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As the Middle East’s financial hub, the UAE offers several enticing free trade zones that attract major enterprises and contribute significantly to the nation’s economic expansion. However, criminals use the country’s current landscape to commit crimes such as money laundering, posing a significant risk to the stability and security of the financial system. This highlights the importance of implementing Anti-Money Laundering (AML) regulations to combat this fraud in the country.
Who is the Main Regulator in the UAE?
The Central Bank of the UAE (CBUAE) established a dedicated department in August 2020 responsible for overseeing all matters related to money laundering and terrorist financing. Before this, these tasks were handled by the Banking Supervision Department. The newly established Anti-Money Laundering and Combating the Financing of Terrorism Supervision Department (AMLD) have the following primary objectives:
- Conducting checks on licensed Financial Institutions (FIs).
- Ensuring strict adherence to the UAE’s legal and regulatory framework concerning AML and CTF.
- Identifying potential risks, vulnerabilities, and emerging threats to the UAE’s financial sector.
The AMLD collaborates closely with the UAE’s National AML and Countering Terrorism Financing (CTF) Committee and the Banking Supervision Department Examination Division to fulfill its responsibilities effectively. Furthermore, the AMLD acts as a mediator between the domestic stakeholders and CBUAE.
Apart from the AMLD, other authorities involved in AML and CTF activities include:
- The Securities and Commodities Authority
- Organisations operating exclusively within special economic zones, such as Dubai International Financial Center
- Various federal and local supervisory and law enforcement authorities
What are the Principal Regulations?
- The “AML-CTF Law” or “the Law,” officially known as Federal Decree-Law No. (20) of 2018 deals with AML, CTF, and financing of illegal organisations.
- The “AML-CTF Decision” or “the Cabinet Decision” refers to Cabinet Decision No. (10) of 2019, which concerns the Implementing Regulation of Decree-Law No. (20) of 2018 on AML and combating terrorism financing and illegal organisations.
Under the AML-CTF Law, an individual acts unlawfully when they knowingly:
- Transfer or transport proceeds of crime to conceal or disguise their illicit origin.
- Hide the true origin, nature, movement, way of disposition, or rights related to proceeds or their ownership.
- Obtain, possess, or utilize such proceeds.
- Help the perpetrator of the predicate crime in avoiding punishment.
What are the Penalties?
Failure to report suspicious activities could lead to imprisonment and fines ranging from AED 100,000 to AED 1,000,000. Violations of other AML and CTF requirements may result in companies facing imprisonment or fines between AED 10,000 and AED 100,000. Designated Non-Financial Businesses and Professions (DNFBPs) may be subject to penalties ranging from AED 50,000 to AED 200,000.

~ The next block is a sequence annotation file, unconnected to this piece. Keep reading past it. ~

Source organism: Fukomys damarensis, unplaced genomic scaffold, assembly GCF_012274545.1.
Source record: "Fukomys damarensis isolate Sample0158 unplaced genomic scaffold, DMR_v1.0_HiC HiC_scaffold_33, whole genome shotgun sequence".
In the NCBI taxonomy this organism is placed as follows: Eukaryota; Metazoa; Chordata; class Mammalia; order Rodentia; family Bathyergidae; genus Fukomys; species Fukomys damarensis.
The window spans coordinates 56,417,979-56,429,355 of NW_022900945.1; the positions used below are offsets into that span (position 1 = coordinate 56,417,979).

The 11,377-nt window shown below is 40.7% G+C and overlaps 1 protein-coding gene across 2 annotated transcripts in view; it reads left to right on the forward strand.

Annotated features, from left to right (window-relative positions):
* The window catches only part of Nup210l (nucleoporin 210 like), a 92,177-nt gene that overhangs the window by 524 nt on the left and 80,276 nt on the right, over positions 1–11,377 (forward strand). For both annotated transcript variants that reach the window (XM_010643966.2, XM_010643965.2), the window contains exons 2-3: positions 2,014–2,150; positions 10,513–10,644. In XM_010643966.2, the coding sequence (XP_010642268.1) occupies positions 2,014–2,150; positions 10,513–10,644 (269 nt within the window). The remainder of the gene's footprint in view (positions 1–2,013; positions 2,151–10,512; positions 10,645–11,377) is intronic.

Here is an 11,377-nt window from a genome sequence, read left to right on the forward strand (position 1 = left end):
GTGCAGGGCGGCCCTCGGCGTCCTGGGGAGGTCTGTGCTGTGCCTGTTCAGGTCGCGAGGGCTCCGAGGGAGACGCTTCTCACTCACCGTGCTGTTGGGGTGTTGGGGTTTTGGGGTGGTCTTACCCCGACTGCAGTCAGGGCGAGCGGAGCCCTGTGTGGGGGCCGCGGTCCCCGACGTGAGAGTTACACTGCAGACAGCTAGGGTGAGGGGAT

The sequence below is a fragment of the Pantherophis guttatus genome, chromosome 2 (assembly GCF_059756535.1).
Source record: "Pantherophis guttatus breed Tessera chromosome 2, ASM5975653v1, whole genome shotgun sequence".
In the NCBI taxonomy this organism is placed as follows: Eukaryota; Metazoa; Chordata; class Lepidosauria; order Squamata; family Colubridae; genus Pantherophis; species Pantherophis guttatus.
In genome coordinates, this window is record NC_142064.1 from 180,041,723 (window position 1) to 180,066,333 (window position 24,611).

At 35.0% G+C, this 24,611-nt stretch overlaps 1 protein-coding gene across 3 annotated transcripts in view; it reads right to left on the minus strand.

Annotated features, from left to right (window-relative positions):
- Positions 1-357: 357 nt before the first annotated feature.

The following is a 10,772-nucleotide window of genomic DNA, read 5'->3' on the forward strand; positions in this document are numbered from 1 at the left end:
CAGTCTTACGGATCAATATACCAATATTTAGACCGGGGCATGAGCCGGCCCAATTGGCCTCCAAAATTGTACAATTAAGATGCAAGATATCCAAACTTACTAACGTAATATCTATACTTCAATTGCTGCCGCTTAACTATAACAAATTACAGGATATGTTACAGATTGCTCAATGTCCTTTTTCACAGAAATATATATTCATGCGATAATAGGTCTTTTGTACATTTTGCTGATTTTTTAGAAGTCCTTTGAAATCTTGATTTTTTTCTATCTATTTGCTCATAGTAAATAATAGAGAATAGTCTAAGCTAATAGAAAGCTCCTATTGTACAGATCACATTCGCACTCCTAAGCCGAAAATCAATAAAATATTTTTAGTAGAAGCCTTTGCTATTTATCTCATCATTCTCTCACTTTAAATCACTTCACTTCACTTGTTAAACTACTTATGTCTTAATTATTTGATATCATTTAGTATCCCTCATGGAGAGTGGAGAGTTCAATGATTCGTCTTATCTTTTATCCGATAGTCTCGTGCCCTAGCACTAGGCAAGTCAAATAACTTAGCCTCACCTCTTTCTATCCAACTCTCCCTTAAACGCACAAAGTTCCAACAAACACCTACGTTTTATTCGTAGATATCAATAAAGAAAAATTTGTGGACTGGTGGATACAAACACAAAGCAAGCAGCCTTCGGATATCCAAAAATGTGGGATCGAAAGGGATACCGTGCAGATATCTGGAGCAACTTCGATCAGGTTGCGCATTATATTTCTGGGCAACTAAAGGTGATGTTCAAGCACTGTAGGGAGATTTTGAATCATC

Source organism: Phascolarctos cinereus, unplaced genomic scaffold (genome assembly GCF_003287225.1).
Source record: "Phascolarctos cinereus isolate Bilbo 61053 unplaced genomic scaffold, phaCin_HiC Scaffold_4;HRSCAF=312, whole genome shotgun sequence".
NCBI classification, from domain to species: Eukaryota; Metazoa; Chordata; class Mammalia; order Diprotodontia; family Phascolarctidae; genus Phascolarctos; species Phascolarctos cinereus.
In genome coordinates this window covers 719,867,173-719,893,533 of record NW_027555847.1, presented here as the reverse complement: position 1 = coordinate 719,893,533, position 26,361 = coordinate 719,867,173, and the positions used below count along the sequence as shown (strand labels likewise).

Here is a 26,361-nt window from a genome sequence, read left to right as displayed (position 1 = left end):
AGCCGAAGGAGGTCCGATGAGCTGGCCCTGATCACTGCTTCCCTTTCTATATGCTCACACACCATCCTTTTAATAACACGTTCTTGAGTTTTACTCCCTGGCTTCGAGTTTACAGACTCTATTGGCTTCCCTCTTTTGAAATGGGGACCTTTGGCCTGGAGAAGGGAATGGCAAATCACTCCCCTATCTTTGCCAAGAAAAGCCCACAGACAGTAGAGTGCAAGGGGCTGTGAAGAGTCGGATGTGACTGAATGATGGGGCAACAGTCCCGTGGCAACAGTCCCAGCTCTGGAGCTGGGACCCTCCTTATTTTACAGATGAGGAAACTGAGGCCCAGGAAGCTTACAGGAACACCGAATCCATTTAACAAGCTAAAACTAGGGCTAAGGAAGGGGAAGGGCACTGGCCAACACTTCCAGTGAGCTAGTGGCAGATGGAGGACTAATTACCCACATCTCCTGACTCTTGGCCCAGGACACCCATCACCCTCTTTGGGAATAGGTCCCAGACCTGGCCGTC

Recent Developments: UAE to Set Up AML Bodies
The UAE was on the Financial Action Task Force’s (FATF) gray list in March 2022. As a response, the country has announced the establishment of bodies to combat economic crimes. This initiative aims to build confidence among global investors and attract them to establish their businesses in the Gulf country, solidifying its position as a preferred business hub.
The decision was made during the 18th meeting of the Supreme Committee chaired by the country’s Minister of Foreign Affairs, Abdullah bin Zayed Al-Nahyan. The Director General at the Executive Office of AML and CTF, Hamid Al-Zaabi, presented the FATF action plan, the efforts undertaken by each regulatory authority, and the progress achieved.
The presentation highlighted a surge in penalties imposed by regulatory bodies, totaling more than 130 million dirhams by Q2 of 2023, reflecting the steps taken against violators. Furthermore, the number of suspicious transaction reports submitted to the Financial Information Unit (FIU) had significantly risen compared to figures from 2022. This indicates a growing understanding and awareness among the private sector due to the continuous efforts of all relevant authorities in the country.
Regarding money laundering investigations, the presentation reported an enhancement in the quality and quantity of cases handled. The meeting also included a review of the latest developments in the national plan and an overview of the outcomes of the FATF plenary session held in Paris in June 2023.
How to Stay Compliant
- Meet Customer Due Diligence (CDD) Requirements: In accordance with Article 6 of the AML-CTF Decision, both FIs and DNFBPs are obligated to implement suitable risk-based CDD measures. This means understanding the nature of the business and the reason behind the transaction.
- Report Suspicious Activity: FIs must fulfill specific obligations if they identify any suspicious activity related to Money Laundering (ML) or Terrorism Financing (TF). No minimum reporting thresholds or statute limitations exist for reporting ML and TF or suspicious transactions. FIU is the designated body responsible for handling suspicious activity reports, as mandated by federal law, irrespective of whether the unit operates in the UAE’s mainland or commercial-free zone.
- Adhere to AML and Know Your Customer (KYC) Requirements: Businesses must adhere to AML and KYC requirements when engaging with customers. They must collect documents from customers and businesses to verify their data.
How Can Shufti Pro Help?
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Here’s what makes our AML screening solution stand out:
- Validate businesses’ official registration numbers
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Need help with how to stay compliant with regulations whilst operating in the UAE?